My husband says he continues to be amazed by the depths of my disillusionment; had I really thought they were so much better than this? You bet I did; in fact, Notre Dame isn't Notre Dame if it isn't, which might explain why officials maintain to this day that they've done nothing wrong, have never besmirched Miss Seeberg's memory, and have no idea how so many fans think they know so much about her. (Here's how: A longtime ND donor I interviewed said a top university official told him straight up that Lizzy had been sexually aggressive with the player rather than the other way around: "She was all over the boy.")

Though 13 Seebergs went to Notre Dame and Saint Mary's before Lizzy, her family is sitting this season out, of course. Yet in their Chicago suburb, football fever runs so high that they, too, regularly field queries from friends about whether they're excited for the Irish.

"We just say 'No, not too excited, really not a big fan any longer,' " says Lizzy's father, Tom Seeberg, who's remarkably indifferent to the team's success: "When tragedy rocks you to your core, all the little stuff is stripped away." And yes, sports fans, there are people who consider football the little stuff. Since Lizzy's death, Tom and his wife, Mary, have raised $280,000 in her memory - enough to open the "Lizzy House" for laypeople teaching for free in the Jesuit-run, inner-city Chicago Cristo Rey school where Lizzy volunteered.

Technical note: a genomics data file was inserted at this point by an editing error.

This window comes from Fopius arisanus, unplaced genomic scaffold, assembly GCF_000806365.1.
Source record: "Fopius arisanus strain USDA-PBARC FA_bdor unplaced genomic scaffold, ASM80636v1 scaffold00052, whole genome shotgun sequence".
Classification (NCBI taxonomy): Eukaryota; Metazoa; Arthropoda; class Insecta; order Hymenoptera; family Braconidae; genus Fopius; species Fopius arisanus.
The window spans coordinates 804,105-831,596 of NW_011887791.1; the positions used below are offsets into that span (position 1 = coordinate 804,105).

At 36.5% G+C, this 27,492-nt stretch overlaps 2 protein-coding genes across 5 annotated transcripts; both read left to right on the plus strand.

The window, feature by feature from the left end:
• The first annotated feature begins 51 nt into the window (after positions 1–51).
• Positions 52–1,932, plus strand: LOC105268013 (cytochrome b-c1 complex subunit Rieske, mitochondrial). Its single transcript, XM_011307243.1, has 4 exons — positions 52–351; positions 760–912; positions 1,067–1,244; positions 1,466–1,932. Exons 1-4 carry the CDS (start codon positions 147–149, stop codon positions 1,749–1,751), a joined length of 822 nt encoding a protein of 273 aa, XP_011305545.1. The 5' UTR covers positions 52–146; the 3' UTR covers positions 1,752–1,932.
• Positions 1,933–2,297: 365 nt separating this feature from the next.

Lizzy's aunt, Katie Garvey, who met her husband at ND, has come to believe that even if the facts of these cases were "blasted from every news source in the country, the average Notre Dame fan would still find a way to discount it." Part of her is actually kind of glad for them, she says, that "they don't have the burden of knowing," even if "their resistance to knowing is absolutely remarkable."

In South Bend, naturally, knowing is particularly burdensome: "I've watched almost every game this season and there's not a single time that I don't feel extreme anger when I see 1/8the accused 3/8 on the field," says Saint Mary's junior Kaliegh Fields, who went with Lizzy to the police station. "Once I start thinking about the people who put the school's success in a sport over the life of a young woman, I can't help but feel disgust.

"Everyone's always saying how God's on Notre Dame's side," she went on. "And I think, 'How could he be?' "

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Melinda Henneberger writes about politics for the Washington Post.